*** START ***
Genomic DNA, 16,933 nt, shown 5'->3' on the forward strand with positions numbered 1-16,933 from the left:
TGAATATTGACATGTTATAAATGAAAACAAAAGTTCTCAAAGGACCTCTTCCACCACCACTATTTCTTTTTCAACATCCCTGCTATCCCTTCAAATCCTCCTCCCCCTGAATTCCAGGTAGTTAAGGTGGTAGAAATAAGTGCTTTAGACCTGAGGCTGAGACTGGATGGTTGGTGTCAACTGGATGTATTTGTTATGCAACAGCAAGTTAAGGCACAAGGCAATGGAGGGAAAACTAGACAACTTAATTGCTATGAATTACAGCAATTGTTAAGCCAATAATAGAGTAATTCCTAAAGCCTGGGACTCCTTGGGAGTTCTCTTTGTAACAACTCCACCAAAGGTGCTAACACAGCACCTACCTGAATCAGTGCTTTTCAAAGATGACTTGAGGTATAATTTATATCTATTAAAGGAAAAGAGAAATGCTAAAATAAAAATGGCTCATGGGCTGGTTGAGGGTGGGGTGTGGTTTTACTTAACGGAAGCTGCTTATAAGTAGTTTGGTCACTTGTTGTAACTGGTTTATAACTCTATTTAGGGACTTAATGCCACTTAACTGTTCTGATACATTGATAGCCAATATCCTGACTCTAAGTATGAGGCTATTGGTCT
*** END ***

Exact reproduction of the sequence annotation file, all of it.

Genomic DNA, 16,933 nt, shown 5'->3' on the forward strand with positions numbered 1-16,933 from the left:
TGAATATTGACATGTTATAAATGAAAACAAAAGTTCTCAAAGGACCTCTTCCACCACCACTATTTCTTTTTCAACATCCCTGCTATCCCTTCAAATCCTCCTCCCCCTGAATTCCAGGTAGTTAAGGTGGTAGAAATAAGTGCTTTAGACCTGAGGCTGAGACTGGATGGTTGGTGTCAACTGGATGTATTTGTTATGCAACAGCAAGTTAAGGCACAAGGCAATGGAGGGAAAACTAGACAACTTAATTGCTATGAATTACAGCAATTGTTAAGCCAATAATAGAGTAATTCCTAAAGCCTGGGACTCCTTGGGAGTTCTCTTTGTAACAACTCCACCAAAGGTGCTAACACAGCACCTACCTGAATCAGTGCTTTTCAAAGATGACTTGAGGTATAATTTATATCTATTAAAGGAAAAGAGAAATGCTAAAATAAAAATGGCTCATGGGCTGGTTGAGGGTGGGGTGTGGTTTTACTTAACGGAAGCTGCTTATAAGTAGTTTGGTCACTTGTTGTAACTGGTTTATAACTCTATTTAGGGACTTAATGCCACTTAACTGTTCTGATACATTGATAGCCAATATCCTGACTCTAAGTATGAGGCTATTGGTCT